translatio studii et imperii: the notion (hope?) that both culture and the ambitions of empire were being carried over in the translation of texts (a notion enacted by Vergil himself).

William Caxton‘s Eneydos (1490) is technically the first English Aeneid, although it based on a French paraphrase; Gavin Douglas‘ Scots The XIII buiks o Eneados (c. 1513) includes a Prologue that offers “directions for reading.” Other translations from from Douglas to Denham are surveyed by Robin SowerbyEvelyn W. Adkins examines “translations of Book VI by Gavin Douglas, Thomas Phaer, John Dryden, C. Day Lewis, Robert Fitzgerald, Allen Mandelbaum, and Stanley Lombardo.” Sheldon Brammell has a study of “the English translations of the Aeneid from 1555 to 1646″; in a recent article, he argues that Marlowe‘s play is “the one, and only, extensive example of a ‘pessimistic’ reading of Virgil’s epic from the English Renaissance.”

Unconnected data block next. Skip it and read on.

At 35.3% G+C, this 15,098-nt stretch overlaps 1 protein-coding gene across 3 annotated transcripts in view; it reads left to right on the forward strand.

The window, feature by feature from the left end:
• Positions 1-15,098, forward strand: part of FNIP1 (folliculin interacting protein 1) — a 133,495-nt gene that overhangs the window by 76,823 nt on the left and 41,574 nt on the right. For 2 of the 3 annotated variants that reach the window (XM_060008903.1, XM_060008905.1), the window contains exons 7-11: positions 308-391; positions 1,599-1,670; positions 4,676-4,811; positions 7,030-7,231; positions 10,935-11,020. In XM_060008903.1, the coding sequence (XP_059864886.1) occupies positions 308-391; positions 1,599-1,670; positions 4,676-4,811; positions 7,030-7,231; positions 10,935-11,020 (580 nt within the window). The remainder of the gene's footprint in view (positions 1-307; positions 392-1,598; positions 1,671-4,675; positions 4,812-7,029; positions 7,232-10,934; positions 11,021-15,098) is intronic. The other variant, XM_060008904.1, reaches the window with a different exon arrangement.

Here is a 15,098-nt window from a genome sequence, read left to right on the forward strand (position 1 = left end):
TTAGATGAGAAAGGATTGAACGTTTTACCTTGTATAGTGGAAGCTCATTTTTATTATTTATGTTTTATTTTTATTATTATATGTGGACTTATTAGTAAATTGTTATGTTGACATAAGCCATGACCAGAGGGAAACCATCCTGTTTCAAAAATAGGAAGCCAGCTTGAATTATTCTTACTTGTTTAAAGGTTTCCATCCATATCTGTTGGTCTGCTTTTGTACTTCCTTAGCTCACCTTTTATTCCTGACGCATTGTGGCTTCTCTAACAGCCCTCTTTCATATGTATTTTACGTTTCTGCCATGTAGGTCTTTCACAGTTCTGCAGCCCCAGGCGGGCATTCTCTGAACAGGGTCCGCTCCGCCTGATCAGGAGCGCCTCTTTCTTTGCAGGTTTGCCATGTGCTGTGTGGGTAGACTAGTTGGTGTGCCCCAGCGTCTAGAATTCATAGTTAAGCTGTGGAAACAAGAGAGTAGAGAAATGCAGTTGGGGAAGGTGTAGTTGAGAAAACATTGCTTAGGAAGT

In 2011, the Folger Shakespeare Library hosted a conference on “Early Modern Translation: Theory, History, Practice“; in 2009, Oxford’s Center for Early Modern Studies held a colloquium on “The Culture of Translation in Early Modern England and France.”


Strasbourg woodcut, c. 1502

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